Practice Tour: Justin Meredith

ANDERSON, S.C. --- Kenya Fouch, T.L. Hanna's head football coach, says as soon as news of Butch Davis' dismissal spread, he was contacted by other schools inquiring about the status of Justin Meredith's verbal commitment.

"They'd be crazy not to [inquire]," Fouch said.

"But, by the same token, the advice I give the kids – and I don't say ‘You ought to go to school here' – is you need to go to school where you want to go to school – coaches come and go. You can have a losing season and the coach will get fired. You could win the national championship and your coach goes to be the head coach of the Dallas Cowboys. So you just never know win or lose who's going to be there. So you shouldn't go to play for a coach – you need to go to school where you want to go to school.

"Justin really fell in love with the University of North Carolina. That's why he ended up making the decision that he did. Even with everything that's going on, I wouldn't be surprised if he sticks with that commitment."

Meredith, a 6-foot-5, 220-pound tight end, does indeed plan on sticking to his commitment, which he made in late May.

"I'm still committed to UNC," Meredith said. "I've committed to the University and not the coaching staff. And that's where I really want to go to school at. And I feel like that's where I'm going to go to school at, unless these sanctions are hard and is something I really don't like."

Under normal circumstances, Meredith speaks to Allen Mogridge, his primary recruiter and UNC's tight ends coach, weekly. Since Davis was dismissed, they've had several conversations.

"When the news came out, he was just as shocked as I was," Meredith said. "He was like, ‘Dude, I just found out 30 minutes before you did.' He said everything is going to be alright."

UNC's current offense utilizes two tight ends – a ‘Y' and an H-back. Although Meredith projects best as a ‘Y,' Fouch believes he could play either.

"He's sitting there now at about 235 pounds, which means by his first Christmas on campus he'd be in the 260-range and he could be a true, hand-on, pro-style tight end," Fouch said. "But, then again, he's athletic enough to flex out.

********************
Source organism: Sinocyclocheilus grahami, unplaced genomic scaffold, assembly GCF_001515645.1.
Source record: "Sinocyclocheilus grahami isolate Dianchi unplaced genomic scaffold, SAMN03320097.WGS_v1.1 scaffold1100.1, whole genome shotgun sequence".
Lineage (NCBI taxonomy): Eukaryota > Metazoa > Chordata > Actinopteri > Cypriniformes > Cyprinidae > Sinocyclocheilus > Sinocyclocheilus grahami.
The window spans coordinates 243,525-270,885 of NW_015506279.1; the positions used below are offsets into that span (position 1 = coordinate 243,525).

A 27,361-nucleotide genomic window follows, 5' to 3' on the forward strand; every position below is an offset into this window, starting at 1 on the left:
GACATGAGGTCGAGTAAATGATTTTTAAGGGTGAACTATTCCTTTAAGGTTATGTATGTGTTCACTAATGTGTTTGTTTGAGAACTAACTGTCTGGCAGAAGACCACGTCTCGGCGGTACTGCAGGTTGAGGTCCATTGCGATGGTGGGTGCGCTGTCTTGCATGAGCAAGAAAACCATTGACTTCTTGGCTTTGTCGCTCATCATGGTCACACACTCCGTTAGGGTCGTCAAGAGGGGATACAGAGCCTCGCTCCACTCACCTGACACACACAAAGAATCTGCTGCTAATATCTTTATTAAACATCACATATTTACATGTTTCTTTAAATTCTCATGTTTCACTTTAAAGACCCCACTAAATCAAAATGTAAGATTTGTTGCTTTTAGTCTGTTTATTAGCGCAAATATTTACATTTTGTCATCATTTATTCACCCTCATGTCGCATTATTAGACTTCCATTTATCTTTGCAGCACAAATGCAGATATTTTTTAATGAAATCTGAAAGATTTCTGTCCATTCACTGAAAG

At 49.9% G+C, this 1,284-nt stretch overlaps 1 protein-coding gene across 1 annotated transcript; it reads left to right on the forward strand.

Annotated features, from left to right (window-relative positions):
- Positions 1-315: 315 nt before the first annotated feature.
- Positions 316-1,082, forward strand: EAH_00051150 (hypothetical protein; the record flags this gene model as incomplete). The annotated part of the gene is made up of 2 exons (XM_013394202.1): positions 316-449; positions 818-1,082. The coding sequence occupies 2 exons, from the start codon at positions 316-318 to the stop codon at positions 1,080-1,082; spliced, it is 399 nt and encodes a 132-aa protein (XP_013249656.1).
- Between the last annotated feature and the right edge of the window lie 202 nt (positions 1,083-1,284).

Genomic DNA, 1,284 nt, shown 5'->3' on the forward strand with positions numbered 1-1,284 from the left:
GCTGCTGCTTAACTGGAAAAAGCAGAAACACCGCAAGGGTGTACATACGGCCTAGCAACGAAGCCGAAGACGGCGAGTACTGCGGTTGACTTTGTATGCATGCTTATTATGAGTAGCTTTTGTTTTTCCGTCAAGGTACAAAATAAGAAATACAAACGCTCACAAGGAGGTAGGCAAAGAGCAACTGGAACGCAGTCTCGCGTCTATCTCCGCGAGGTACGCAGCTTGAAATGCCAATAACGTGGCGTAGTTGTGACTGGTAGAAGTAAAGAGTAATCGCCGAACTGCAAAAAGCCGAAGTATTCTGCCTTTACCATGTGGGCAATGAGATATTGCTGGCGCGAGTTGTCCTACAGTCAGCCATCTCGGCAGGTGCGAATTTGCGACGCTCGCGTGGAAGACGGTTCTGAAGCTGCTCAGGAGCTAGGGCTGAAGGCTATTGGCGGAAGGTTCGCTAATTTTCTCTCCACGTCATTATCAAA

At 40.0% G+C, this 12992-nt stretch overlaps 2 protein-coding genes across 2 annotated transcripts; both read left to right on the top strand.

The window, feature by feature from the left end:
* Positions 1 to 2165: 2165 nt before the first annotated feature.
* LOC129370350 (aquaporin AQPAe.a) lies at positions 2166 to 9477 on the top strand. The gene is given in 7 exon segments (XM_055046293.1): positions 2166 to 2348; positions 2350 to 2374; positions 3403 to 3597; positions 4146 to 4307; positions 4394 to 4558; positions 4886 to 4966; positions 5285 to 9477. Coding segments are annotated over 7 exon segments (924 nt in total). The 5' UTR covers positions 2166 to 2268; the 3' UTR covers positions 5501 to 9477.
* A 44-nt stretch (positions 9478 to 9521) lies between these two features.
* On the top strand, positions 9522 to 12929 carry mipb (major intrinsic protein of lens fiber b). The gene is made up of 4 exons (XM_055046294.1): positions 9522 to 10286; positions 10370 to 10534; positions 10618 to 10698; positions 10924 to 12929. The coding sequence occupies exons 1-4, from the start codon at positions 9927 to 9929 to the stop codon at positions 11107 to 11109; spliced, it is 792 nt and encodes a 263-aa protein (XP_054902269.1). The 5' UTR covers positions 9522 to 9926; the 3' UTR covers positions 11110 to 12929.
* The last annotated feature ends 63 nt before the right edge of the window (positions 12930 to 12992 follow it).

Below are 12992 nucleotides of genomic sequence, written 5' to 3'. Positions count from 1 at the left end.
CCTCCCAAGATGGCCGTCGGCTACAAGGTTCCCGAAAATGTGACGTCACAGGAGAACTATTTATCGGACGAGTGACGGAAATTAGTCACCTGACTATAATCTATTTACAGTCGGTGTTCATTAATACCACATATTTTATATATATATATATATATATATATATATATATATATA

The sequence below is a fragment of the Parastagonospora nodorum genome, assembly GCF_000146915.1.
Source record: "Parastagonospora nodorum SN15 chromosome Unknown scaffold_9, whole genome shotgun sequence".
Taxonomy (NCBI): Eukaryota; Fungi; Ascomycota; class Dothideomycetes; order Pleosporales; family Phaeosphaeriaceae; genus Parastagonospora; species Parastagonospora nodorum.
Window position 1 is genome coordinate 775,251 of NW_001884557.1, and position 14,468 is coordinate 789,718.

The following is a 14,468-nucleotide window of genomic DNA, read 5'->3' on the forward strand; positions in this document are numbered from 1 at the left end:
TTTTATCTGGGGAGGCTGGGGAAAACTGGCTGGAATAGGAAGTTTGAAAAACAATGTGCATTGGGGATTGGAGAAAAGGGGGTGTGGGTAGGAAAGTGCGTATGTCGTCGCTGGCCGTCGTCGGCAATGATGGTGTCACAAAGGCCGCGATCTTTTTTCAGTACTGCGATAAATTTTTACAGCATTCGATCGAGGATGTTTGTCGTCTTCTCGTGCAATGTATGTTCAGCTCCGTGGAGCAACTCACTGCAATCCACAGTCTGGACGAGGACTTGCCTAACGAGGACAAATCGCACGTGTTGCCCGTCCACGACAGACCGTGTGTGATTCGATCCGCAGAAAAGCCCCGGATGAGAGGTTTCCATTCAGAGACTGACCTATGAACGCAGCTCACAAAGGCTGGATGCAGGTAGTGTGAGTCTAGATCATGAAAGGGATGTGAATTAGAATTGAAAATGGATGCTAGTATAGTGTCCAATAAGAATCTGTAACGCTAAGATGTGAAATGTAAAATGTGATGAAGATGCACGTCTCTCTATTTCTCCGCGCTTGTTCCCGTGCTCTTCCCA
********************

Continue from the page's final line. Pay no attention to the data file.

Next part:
"That's the good thing about him – [Meredith] is the type of player that you can't really have too many of, just because of the versatility factor. He could do so many things and help you in so many ways."

Hanna has been taking advantage of that versatility since Meredith's sophomore season. Although Meredith is listed as a tight end, he lines up at wide receiver, H-back, and tight end for the Yellow Jackets.

"He represents, No. 1, that matchup problem because he is a big kid, he can run, and he's real strong," Fouch said. "So it's tough for DBs to match up size wise [and] it's tough for linebackers to matchup speed wise.

"No. 2, he really helps our run game, because he's a great blocker and in play-action that joker is always open."

This coming season, Hanna is going to need all the help it can get as it attempts to win its first state title in football. USA Today ranks Hanna's schedule as the toughest in the state of South Carolina.

"It's going to be difficult, but we ought to be in the position to make some noise in our region," Fouch said. "We have a lot of returning starters offensively, but a lot of new kids on defense. I'm very, very optimistic."

Due to all the new faces, Meredith has slowly been integrated into Hanna's defense at D-end this offseason, despite exclusively playing offense throughout his prep career.

"We're trying to take some of our offensive guys and fill them into our defense," Meredith said. "So I'll probably be playing some defense. Defensively, we're going to have to keep improving if we want to win a state championship."

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